She says while the It's Not Okay campaign led to a lot more people reporting family violence, there wasn't enough money allocated to follow up.


The Ministry of Health and the Health Research Council have mapped out a research agenda aimed at addressing the dire state of Maori oral health.

Oranga Waha - Oral Health Research Opportunities for Maori was launched at last week's Maori Dentists Association conference in Waitangi.

Co-author Bridget Robson says Maori are keen to get more information about how their health, what dentists are available and possible complications with diseases like diabetes.

“Our communities that were involved with partnership with this research were saying knowledge is power and they wanted a lot more information about their entitlements, how to look after their teeth and those of their whanau, especially people with disabilities,” Ms Robson says.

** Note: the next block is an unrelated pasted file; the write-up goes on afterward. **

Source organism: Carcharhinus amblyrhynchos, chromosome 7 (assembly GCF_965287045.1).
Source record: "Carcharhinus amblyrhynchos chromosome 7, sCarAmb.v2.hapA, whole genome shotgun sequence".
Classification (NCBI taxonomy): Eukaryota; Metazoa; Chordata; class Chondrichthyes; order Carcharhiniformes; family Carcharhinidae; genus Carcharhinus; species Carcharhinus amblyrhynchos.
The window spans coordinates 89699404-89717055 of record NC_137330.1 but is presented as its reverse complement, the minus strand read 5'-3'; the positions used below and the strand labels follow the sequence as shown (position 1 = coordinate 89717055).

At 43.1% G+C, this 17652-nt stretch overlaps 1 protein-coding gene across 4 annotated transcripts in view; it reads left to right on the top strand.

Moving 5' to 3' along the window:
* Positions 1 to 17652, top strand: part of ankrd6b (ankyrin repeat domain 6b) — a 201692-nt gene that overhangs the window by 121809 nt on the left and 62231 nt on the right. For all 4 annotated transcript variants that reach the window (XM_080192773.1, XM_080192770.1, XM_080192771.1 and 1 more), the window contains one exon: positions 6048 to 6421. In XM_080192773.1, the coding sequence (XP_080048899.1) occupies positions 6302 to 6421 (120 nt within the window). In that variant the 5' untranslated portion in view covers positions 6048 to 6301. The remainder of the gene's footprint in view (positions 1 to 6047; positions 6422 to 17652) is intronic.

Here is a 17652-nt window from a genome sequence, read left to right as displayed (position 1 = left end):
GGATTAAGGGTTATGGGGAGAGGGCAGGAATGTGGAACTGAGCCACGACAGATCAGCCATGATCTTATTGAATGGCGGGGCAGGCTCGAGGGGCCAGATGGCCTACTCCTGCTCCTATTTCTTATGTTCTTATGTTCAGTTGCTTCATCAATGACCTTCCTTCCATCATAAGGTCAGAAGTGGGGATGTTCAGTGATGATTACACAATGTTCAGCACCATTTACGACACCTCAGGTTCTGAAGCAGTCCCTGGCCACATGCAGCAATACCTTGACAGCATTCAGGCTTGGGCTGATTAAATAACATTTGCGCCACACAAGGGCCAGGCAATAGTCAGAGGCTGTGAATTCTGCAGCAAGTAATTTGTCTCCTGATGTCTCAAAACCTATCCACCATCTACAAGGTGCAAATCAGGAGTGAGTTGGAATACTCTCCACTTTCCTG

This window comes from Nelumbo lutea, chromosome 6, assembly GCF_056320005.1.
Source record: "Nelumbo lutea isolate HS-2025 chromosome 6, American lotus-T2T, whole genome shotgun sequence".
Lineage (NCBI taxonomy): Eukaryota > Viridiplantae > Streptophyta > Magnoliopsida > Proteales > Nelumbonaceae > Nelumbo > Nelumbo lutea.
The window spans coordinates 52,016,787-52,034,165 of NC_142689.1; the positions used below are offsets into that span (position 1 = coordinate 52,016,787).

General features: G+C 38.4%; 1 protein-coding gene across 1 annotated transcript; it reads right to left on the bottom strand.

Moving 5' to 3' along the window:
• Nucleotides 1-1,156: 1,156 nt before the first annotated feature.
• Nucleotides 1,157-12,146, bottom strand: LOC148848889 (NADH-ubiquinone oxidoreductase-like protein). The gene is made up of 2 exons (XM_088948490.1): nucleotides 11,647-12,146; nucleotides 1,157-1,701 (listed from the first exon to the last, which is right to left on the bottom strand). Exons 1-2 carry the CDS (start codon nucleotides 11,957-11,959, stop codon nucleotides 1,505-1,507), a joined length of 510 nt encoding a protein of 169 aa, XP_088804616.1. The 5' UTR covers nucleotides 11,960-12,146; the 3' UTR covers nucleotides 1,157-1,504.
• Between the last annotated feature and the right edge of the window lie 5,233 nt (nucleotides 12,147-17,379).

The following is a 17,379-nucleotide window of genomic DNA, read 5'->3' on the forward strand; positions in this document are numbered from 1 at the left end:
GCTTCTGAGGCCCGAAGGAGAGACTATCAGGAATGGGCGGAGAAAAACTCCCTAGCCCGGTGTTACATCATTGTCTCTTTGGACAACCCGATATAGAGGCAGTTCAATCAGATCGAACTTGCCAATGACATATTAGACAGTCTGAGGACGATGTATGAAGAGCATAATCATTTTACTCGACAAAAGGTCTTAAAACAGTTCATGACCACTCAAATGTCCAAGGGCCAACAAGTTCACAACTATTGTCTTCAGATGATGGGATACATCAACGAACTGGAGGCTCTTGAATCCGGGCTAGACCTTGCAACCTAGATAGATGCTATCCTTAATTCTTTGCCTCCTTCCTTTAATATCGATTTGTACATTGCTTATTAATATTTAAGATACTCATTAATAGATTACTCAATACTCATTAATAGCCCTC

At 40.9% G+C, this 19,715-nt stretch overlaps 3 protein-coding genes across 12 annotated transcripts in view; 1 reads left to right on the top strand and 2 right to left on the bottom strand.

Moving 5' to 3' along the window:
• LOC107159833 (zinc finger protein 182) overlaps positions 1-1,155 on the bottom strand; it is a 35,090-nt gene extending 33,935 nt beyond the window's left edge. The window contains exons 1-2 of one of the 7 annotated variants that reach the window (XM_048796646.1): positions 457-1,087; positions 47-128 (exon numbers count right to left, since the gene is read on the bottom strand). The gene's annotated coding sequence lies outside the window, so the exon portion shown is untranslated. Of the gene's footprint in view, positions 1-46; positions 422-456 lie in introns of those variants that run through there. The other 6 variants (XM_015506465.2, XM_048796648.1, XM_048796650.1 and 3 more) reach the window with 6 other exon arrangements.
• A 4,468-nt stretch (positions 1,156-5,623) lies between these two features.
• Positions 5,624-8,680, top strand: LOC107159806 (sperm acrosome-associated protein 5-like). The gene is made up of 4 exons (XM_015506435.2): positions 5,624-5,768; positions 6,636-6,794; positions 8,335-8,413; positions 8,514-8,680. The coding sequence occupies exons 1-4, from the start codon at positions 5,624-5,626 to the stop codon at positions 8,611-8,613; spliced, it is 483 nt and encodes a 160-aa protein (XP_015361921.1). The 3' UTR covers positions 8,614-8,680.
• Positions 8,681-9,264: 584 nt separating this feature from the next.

She hopes Oranga Waha will lead to a policy shift towards preventive care and restorative treatment, rather than just emergency dental care.


The Ngai Tahu Maori Rock Art Centre hopes to get one of its significant sites re-opened in time for next summer's peak visitor period.

The Takiroa site near Duntroon in North Otago was damaged by heavy rain and slips almost a year ago.

Amanda Symon says the latest geotechnical report is says the outcrop is stable, and people are assisting, such as the Otago Branch of the NZ Alpine Club which is abseiling to clear off loose rock.

Takiroa could be re-opened as early as September.

Tai Tokerau MP Hone Harawira is giving the public two weeks to come up with suggestions for a name for his new political waka.

He's indicated the decision will be made at the end of the month whether to create a left-leaning Maori-oriented party.